How are you all doing? I have been bitten by the bug, a girlie bug to be precise. I have dived into the sensation of Elizabeth Gilbert’s “Eat Pray Love”. I picked it up yesterday from Waterstones, and I am really hooked. According to the cover, it has sold 8 million copies, and for so many women out there, it has become a real self-help book. I just love it!
However, lots of interesting things will be happening next week in Brussels. Soner Cagaptay will be coming to the parliament to discuss Turkey’s future and the Azeri foreign minister will be swinging by the European Policy Centre. Well, ok, perhaps only two things are happening; however the Parliament is beginning to come to life again after all the Strasbourg sessions. The parliament can really seem like a great big university.
Anyway, about two weeks ago I read an extremely interesting article by Times’ correspondent Mark Franchetti about the alarming problem of modesty gangs who roam the Chechen capital Grozny in search of “immodestly” dressed women, and subject them to verbal and physical abuse. In some cases women are attacked with paint balls, whilst their assailants film them using their mobile phones. The Islamist gangs have the backing of the Chechen president Ramzan Kadyrov: “I don’t know who’s doing this,” he claimed, although many believe it is his own supporters. ” But when I find them, I will express my gratitude. Today women in Chechnya are prevented from entering public buildings, such as hospitals without a headscarf. Many female civil servants have lost their jobs for refusing to comply. The president also endorses polygamy, and has said that women are their husbands’ property.
The 33-year old leader has been–without the hindrance of Moscow–transforming the tiny republic into his own little fiefdom. Some have compared him to the late Saddam Hussein. For example, he keeps a tiger and lion as pets and his portrait appears all over Grozny.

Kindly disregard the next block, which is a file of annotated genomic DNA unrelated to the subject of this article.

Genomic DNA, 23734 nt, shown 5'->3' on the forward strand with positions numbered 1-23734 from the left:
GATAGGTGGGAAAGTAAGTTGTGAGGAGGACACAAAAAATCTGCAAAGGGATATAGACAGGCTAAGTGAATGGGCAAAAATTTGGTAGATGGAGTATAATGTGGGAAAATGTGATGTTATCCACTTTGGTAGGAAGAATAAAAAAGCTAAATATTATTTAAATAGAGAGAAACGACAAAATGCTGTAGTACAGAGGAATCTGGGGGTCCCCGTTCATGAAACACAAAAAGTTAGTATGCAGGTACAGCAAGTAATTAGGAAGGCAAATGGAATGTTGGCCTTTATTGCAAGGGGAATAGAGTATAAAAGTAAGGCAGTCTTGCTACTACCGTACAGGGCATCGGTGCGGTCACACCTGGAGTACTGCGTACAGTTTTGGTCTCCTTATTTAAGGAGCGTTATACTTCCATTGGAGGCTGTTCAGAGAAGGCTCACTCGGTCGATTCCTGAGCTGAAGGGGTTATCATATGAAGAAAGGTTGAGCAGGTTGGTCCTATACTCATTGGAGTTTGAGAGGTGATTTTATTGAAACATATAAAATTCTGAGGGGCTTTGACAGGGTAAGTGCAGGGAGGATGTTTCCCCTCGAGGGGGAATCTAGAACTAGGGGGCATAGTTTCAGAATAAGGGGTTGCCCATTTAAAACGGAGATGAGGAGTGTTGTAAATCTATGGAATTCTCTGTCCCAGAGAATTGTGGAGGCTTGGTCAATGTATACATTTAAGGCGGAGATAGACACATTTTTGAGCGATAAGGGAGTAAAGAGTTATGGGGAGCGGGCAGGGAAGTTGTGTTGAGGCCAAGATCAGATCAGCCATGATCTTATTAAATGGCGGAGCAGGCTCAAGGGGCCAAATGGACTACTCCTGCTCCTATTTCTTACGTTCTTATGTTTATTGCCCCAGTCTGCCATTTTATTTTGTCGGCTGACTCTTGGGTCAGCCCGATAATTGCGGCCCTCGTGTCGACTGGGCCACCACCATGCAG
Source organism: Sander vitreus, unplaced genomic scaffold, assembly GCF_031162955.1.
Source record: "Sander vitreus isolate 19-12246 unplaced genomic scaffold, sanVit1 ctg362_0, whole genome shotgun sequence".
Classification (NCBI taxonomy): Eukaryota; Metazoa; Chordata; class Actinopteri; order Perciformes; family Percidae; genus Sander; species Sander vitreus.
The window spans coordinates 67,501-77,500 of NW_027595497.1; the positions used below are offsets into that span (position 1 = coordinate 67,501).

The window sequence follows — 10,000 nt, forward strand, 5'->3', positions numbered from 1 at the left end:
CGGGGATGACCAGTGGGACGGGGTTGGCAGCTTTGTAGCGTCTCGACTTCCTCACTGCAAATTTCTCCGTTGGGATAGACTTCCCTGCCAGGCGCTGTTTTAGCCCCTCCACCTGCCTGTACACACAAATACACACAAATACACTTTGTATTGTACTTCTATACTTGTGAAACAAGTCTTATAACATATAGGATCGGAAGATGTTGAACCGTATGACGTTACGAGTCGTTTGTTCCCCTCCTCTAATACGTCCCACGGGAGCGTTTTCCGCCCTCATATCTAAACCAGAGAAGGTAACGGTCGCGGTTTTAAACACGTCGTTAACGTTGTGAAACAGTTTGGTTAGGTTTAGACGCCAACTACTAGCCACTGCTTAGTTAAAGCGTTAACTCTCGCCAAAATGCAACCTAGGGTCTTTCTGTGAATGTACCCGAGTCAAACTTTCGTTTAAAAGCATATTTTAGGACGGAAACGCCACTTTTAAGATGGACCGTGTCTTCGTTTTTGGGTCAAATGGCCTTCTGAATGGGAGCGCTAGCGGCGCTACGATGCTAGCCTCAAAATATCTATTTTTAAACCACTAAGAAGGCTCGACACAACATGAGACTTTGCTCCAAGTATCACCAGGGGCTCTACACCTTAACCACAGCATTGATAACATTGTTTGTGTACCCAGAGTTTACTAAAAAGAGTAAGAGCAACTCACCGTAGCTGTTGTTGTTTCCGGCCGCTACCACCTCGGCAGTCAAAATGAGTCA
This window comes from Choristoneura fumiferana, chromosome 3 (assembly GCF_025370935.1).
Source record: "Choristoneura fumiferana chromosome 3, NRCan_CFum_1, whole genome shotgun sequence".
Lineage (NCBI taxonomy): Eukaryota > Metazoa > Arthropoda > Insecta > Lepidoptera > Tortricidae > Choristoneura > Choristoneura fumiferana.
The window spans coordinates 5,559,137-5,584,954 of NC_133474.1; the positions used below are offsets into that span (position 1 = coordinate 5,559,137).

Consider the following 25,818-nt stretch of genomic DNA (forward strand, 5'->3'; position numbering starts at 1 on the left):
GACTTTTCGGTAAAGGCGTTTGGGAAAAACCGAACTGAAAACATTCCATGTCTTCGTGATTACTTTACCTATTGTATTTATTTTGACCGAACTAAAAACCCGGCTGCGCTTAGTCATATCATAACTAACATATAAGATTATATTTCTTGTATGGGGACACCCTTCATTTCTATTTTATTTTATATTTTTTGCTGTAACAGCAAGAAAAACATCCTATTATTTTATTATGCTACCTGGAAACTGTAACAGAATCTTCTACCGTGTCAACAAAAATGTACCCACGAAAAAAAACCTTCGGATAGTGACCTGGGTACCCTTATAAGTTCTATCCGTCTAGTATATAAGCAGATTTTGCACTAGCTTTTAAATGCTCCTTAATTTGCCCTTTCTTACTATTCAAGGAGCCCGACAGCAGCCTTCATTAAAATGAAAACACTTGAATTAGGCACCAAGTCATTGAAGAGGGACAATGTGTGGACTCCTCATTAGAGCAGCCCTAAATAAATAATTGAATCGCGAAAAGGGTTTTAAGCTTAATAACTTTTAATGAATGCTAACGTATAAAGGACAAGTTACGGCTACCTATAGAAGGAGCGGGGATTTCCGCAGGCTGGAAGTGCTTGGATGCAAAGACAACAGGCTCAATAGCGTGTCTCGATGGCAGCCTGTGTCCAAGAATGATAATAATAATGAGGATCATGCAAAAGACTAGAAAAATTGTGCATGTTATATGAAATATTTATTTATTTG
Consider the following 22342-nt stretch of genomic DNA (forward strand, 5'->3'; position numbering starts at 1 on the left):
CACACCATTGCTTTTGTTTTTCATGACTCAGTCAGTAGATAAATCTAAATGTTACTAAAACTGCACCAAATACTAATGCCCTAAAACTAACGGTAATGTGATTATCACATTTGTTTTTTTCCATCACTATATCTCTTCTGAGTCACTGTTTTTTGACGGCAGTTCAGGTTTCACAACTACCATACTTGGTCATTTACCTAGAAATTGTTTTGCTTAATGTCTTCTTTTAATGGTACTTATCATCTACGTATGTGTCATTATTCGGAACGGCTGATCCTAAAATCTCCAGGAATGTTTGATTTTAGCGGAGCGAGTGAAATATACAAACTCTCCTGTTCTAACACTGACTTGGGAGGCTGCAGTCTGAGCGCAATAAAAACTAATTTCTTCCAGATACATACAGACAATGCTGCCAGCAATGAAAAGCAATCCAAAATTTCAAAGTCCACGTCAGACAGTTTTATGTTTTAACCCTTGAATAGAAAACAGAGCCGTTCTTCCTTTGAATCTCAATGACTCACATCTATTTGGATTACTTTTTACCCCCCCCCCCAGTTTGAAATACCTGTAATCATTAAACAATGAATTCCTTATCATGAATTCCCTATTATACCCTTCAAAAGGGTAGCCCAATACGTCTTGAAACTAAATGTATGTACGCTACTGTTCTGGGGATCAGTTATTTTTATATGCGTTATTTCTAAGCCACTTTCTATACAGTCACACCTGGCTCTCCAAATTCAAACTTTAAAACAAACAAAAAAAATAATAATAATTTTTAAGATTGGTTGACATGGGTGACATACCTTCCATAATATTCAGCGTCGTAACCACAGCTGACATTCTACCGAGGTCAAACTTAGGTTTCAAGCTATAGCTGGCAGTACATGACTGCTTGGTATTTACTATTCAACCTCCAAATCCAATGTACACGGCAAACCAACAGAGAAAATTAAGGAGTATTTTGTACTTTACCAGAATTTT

“Everyone is terrified of him and his entourage”, said a woman who was reprimanded by men loyal to Kadyrov for not covering her arms in public”. I lived through the bombings–it was terrifying. But in many ways life now is more scary. You could speak your mind then. Now you can get killed for doing so. As long as the Kremlin turns a blind eye, it will only get worse”.
According to Franchetti, last year the president welcomed the execution-style murder of six Chechen women, who were believed to be prostitutes. Kadyrov has created a Centre for Spiritual and Moral Education, and its officials are instructed to separate men and women in cinemas during erotic scenes. Taxi drivers are not allowed to take women who are not wearing headscarves. During Ramadan, gang members would stop women in the street in order to check that they were not hiding any food in their handbags. It is no wonder that so many Chechen women are petrified.
In a conflict situation, it is usually the most vulnerable who suffer the most such as women and children. Chechnya’s history is ridden with sadness, conflict and distress. Just like in Algeria, where women feared attacks by the GIAs, Chechnya’s women are facing the wrath of Islamist gangs who harass and abuse women with the explicit acquiescence of the president. Unfortunately intervening on their behalf seems almost impossible. As Franchetti mentions, the late Natalia Estemirova challenged Kadyrov on his insistence on headscarves. She was kidnapped and murdered by suspected members of the security services.
Moscow shows little sign that it plans to reign in Kadyrov. This is despite his statements claiming that the sharia trumps Russian law. In this small republic, women have little recourse.
Up to now, Chechen women had developed a reputation as fierce resistance fighters. They were willing to commit suicide missions in order to avenge the killing of their male relatives and husbands. However, since the installment of the Kadyrovs, it appears that some Chechen men are working to put women squarely in their place. This week The NY Times published an article similar to Franchetti’s. It reaches similar conclusions: under Kadyrov, women’s rights have deteriorated and there appears to be little that the international community can do. However, knowing about it is at least one step in the right direction.